Will is CEO of Raconteur, the B2B publishing company within the Raconteur Group. After joining the business in 2011, he went on to run Raconteur’s special reports division for three years before being promoted to managing director in late 2016. Will was appointed CEO in early 2021.
Who is your digital hero?
I’m choosing two because I’m a rebel. Alice Bentinck and Matt Clifford, the founders of Entrepreneur First (EF).
What have they done to win hero status in your eyes?
They fixed a classic challenge and turned it into an awesome opportunity.
The world is full of people who could be great business founders, but either they haven’t had that lightbulb “business idea” moment, or they have an idea but haven’t yet found the complementary skills to take it to the next level.
Through EF, potential digital or tech-focused entrepreneurs get placed into a cohort of like-minded potential business founders (once they have been through EFs interview process). Once there, they then have the chance to network, meet an exceptional co-founder and start developing a business together – think speed-dating for entrepreneurs.
When potential founders start pairing up and ideas start forming, they’re supported by experienced advisors and the wider EF network to turn their idea into a startup concept.
At the end of the programme, they’re introduced to EFs network of investors with the potential to pitch and raise their first round of investment.
How has their heroism helped drive digital?
To date, 3,000+ people have joined an EF cohort, resulting in 500+ tech companies being founded which collectively are worth more than $5bn.
All EF businesses are digitally enabled or tech-focused in some way, and they frequently solve societal, healthcare, educational or environmental issues, subsequently making the world a better place. That, for me, is pretty heroic.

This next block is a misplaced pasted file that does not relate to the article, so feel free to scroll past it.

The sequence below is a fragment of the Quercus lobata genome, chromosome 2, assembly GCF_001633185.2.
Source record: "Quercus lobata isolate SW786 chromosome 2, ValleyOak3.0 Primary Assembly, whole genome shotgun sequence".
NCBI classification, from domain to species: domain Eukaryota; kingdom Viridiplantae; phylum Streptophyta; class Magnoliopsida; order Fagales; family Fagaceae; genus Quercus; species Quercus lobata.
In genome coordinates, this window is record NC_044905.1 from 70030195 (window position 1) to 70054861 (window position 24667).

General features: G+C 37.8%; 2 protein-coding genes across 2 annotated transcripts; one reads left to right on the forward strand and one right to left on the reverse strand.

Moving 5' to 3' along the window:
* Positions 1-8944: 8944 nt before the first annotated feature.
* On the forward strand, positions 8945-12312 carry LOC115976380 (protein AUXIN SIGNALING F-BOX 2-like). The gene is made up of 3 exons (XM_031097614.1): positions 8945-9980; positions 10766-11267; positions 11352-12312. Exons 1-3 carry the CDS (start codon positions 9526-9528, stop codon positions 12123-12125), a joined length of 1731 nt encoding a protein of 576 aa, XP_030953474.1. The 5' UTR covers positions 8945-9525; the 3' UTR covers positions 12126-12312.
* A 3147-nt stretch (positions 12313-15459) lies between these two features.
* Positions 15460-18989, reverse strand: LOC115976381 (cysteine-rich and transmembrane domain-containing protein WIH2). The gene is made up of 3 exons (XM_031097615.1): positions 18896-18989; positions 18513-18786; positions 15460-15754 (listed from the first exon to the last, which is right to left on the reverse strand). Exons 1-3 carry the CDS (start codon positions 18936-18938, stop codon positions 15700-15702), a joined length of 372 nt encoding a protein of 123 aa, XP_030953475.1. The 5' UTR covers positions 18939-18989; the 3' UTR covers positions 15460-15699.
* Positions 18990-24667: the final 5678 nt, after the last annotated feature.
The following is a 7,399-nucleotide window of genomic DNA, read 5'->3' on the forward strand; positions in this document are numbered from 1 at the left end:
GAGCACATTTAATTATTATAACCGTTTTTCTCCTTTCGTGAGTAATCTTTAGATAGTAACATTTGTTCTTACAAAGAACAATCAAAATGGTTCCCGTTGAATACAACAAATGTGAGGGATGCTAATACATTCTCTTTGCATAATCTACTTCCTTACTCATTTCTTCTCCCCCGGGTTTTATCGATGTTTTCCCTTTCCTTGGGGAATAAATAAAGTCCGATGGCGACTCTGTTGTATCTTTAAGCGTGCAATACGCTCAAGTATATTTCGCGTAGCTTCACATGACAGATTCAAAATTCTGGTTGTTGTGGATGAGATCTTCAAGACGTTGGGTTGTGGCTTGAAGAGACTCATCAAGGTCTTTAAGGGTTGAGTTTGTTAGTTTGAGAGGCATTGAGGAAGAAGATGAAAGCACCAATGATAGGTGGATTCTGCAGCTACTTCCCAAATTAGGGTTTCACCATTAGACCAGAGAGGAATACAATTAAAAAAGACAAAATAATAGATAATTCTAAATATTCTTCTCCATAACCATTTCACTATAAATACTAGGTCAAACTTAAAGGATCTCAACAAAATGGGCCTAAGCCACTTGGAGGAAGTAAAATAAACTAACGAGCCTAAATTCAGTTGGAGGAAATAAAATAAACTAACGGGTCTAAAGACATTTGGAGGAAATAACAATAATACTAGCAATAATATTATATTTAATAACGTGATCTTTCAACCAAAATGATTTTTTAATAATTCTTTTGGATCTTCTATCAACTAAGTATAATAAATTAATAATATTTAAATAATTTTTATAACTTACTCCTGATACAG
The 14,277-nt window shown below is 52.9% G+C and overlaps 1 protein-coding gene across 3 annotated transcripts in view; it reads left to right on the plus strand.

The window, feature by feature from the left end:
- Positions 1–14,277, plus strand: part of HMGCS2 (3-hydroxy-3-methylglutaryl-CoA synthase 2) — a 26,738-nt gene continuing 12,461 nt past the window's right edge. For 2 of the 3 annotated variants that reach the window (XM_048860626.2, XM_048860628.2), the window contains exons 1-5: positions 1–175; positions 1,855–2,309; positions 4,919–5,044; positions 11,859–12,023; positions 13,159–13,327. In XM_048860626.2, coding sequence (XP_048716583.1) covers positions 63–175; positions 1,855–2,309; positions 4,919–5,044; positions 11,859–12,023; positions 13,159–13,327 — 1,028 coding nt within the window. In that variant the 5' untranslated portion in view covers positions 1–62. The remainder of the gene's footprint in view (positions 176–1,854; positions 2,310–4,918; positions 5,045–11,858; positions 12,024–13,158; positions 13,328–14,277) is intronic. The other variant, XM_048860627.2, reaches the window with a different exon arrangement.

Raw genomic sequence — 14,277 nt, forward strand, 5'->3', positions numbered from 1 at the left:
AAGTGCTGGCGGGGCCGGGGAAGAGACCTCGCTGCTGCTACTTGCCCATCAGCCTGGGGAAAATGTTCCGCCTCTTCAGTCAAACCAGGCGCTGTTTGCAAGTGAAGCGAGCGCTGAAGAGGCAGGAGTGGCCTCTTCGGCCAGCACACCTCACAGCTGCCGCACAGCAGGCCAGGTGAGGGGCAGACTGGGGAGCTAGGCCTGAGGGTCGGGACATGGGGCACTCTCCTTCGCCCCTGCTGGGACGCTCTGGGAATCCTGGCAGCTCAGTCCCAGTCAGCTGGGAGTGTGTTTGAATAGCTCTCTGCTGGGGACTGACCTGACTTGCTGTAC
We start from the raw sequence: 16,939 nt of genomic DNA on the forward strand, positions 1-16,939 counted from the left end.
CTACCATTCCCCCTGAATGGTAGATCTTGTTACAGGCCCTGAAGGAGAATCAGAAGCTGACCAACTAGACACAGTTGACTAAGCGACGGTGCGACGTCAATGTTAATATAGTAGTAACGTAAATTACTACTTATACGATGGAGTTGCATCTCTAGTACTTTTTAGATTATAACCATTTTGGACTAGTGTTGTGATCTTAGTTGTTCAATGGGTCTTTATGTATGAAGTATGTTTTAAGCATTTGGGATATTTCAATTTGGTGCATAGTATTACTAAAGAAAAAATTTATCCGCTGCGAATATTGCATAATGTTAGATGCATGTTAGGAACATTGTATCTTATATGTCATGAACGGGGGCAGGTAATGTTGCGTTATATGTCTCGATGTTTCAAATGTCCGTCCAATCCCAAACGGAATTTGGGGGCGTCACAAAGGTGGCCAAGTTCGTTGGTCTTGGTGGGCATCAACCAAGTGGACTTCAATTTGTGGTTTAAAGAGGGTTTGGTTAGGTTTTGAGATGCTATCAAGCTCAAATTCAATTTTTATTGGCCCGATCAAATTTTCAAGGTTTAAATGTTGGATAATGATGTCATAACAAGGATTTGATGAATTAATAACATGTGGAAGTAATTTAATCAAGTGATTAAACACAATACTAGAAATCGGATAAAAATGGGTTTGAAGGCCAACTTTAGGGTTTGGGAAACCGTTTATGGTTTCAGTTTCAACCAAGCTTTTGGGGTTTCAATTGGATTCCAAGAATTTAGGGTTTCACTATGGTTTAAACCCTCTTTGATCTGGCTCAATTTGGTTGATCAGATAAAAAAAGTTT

What are the biggest challenges in digital we need another hero to solve?
I think the expectations and pressure put on people to conform to certain lifestyles or looks from the content they see posted on digital channels is a problem that continues to grow exponentially.
This problem has always existed – magazines and TV have always airbrushed and edited, but the explosion of digital and social media, in particular, has exacerbated it. Nowadays we don’t even think twice about applying a filter to a photo we post to make it look better for an audience, but it can go much further when images of people and their apparent lifestyles are heavily edited or unrealistically staged without any signposting that that has occurred. If someone can solve or regulate that somehow, the world will be a much healthier place in my opinion.
What is your most heroic personal achievement so far in digital?
Probably transitioning Raconteur away from its previous total reliance on print revenue towards a much more sustainable, digitally focused future. The road to digital transformation within the publishing industry is littered with once noble print corpses, but I’m pleased to say that we have found a path to print revenue growth which provides healthy profits to enable increased investment in our digital platforms.
Over the last couple of years, we’ve had great success growing our senior-decisionmaking audience on raconteur.net (our standalone content site). Alongside this, we’ve launched an impressive suite of digital publishing products for clients which now gives us a powerful multichannel ecosystem and enables us to compete with some of the biggest B2B publishing brands out there.